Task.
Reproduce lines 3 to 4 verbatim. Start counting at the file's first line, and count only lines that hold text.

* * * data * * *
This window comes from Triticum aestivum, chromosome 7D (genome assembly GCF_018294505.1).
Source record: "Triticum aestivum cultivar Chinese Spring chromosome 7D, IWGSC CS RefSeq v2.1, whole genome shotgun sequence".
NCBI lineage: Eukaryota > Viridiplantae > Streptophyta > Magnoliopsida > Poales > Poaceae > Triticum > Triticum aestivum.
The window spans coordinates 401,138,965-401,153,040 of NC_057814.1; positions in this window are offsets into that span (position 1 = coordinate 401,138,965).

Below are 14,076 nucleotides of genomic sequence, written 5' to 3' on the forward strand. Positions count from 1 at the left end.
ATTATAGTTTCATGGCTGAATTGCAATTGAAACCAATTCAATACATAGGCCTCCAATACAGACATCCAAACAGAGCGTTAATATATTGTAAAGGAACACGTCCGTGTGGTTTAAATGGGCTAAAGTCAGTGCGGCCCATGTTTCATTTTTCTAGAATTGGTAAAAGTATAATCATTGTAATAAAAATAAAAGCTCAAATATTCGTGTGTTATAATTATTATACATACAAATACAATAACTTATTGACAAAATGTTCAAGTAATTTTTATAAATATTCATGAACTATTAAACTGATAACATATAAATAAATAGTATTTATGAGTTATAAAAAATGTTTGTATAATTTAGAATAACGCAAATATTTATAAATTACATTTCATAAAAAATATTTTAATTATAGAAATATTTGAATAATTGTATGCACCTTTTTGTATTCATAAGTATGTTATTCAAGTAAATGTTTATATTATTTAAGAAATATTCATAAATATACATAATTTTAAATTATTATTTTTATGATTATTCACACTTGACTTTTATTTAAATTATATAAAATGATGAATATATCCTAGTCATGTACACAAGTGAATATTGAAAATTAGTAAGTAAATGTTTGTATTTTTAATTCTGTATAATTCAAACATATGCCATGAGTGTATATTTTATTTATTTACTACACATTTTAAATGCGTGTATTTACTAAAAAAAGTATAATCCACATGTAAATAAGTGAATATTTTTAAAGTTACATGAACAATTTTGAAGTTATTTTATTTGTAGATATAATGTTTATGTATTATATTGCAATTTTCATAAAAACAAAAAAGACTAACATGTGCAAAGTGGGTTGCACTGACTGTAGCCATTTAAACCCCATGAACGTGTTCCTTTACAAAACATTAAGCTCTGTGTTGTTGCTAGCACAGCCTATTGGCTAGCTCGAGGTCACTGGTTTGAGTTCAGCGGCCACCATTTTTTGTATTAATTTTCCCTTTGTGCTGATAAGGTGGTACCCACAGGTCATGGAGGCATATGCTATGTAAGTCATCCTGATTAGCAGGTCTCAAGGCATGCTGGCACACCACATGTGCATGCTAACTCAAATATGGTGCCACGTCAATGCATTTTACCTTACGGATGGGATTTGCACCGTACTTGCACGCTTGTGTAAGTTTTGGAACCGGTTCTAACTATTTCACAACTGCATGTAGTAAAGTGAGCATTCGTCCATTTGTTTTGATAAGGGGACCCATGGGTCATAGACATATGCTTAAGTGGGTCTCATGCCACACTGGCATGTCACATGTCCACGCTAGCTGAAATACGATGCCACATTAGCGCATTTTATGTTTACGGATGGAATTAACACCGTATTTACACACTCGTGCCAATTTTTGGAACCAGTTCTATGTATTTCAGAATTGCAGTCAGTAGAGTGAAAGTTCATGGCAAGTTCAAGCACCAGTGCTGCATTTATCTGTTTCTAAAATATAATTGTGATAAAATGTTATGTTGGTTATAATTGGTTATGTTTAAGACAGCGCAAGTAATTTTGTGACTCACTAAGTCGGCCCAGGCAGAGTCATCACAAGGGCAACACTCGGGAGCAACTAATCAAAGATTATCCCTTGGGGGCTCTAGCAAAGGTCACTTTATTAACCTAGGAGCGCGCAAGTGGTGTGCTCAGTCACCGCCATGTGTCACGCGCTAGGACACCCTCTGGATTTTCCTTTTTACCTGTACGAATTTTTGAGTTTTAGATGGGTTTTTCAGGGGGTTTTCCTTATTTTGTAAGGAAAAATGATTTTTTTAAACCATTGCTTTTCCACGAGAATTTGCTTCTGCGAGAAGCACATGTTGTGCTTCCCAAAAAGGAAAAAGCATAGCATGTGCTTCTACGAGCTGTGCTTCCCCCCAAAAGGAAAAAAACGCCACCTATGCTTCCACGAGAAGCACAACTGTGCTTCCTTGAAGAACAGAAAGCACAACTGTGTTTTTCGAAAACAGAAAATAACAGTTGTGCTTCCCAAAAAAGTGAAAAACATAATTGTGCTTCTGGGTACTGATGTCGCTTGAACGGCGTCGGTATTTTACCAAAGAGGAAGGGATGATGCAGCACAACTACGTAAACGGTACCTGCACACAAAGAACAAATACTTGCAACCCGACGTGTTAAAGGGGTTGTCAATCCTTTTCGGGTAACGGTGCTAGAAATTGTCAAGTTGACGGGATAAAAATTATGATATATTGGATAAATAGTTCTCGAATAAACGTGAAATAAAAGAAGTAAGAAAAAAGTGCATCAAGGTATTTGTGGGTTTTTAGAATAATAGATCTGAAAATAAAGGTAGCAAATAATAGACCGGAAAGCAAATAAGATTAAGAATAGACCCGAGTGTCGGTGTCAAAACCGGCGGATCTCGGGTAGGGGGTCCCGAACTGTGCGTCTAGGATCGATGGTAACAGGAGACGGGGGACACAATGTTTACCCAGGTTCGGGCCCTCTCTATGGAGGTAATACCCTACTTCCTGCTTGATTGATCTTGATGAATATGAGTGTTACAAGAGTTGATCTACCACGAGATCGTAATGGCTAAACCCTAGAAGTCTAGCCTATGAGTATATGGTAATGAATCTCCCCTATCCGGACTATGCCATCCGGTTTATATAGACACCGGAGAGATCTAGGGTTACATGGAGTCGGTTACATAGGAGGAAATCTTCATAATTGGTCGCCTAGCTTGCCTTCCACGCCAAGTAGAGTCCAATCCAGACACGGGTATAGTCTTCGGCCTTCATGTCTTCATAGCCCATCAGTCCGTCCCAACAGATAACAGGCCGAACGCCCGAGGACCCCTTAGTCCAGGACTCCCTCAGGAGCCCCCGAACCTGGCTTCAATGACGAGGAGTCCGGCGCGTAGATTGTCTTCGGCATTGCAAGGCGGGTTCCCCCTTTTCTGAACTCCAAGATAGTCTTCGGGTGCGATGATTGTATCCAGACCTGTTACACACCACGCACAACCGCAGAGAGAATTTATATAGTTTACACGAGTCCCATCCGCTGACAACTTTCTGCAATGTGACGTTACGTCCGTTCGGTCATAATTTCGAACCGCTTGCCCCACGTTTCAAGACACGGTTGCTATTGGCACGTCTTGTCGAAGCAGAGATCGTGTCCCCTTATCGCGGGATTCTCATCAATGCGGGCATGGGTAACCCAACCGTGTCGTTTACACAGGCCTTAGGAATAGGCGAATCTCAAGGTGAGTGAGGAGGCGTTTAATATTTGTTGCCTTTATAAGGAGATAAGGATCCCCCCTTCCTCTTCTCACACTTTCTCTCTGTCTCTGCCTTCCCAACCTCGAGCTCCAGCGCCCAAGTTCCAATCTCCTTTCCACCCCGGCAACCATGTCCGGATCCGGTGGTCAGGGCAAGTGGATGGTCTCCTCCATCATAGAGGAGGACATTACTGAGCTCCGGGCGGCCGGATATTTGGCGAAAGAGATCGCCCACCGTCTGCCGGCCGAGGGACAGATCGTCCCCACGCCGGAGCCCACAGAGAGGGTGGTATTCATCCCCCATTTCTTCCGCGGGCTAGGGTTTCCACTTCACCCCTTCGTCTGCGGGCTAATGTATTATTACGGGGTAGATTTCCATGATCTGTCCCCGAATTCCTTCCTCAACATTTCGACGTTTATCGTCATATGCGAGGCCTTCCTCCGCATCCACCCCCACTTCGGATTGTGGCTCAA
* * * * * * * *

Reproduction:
NCBI lineage: Eukaryota > Viridiplantae > Streptophyta > Magnoliopsida > Poales > Poaceae > Triticum > Triticum aestivum.
The window spans coordinates 401,138,965-401,153,040 of NC_057814.1; positions in this window are offsets into that span (position 1 = coordinate 401,138,965).